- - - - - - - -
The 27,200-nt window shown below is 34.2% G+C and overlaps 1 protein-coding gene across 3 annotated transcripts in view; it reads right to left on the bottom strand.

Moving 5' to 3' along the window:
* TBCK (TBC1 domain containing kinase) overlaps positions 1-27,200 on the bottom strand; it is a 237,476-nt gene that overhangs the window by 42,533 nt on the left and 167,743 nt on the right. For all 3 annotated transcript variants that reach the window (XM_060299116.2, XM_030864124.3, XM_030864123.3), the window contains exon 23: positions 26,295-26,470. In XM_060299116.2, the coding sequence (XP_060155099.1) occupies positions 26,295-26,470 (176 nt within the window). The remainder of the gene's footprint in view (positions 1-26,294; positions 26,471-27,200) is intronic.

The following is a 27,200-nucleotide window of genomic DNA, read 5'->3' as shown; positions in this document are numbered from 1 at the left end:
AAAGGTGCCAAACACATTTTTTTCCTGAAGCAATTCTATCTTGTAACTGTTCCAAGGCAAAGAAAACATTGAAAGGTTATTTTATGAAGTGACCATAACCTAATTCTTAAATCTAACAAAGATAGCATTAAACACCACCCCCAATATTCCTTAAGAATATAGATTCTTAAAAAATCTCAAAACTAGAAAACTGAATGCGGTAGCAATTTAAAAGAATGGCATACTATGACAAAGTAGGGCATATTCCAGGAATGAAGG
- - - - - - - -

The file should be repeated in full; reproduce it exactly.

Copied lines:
The 27,200-nt window shown below is 34.2% G+C and overlaps 1 protein-coding gene across 3 annotated transcripts in view; it reads right to left on the bottom strand.

Moving 5' to 3' along the window:
* TBCK (TBC1 domain containing kinase) overlaps positions 1-27,200 on the bottom strand; it is a 237,476-nt gene that overhangs the window by 42,533 nt on the left and 167,743 nt on the right. For all 3 annotated transcript variants that reach the window (XM_060299116.2, XM_030864124.3, XM_030864123.3), the window contains exon 23: positions 26,295-26,470. In XM_060299116.2, the coding sequence (XP_060155099.1) occupies positions 26,295-26,470 (176 nt within the window). The remainder of the gene's footprint in view (positions 1-26,294; positions 26,471-27,200) is intronic.

The following is a 27,200-nucleotide window of genomic DNA, read 5'->3' as shown; positions in this document are numbered from 1 at the left end:
AAAGGTGCCAAACACATTTTTTTCCTGAAGCAATTCTATCTTGTAACTGTTCCAAGGCAAAGAAAACATTGAAAGGTTATTTTATGAAGTGACCATAACCTAATTCTTAAATCTAACAAAGATAGCATTAAACACCACCCCCAATATTCCTTAAGAATATAGATTCTTAAAAAATCTCAAAACTAGAAAACTGAATGCGGTAGCAATTTAAAAGAATGGCATACTATGACAAAGTAGGGCATATTCCAGGAATGAAGG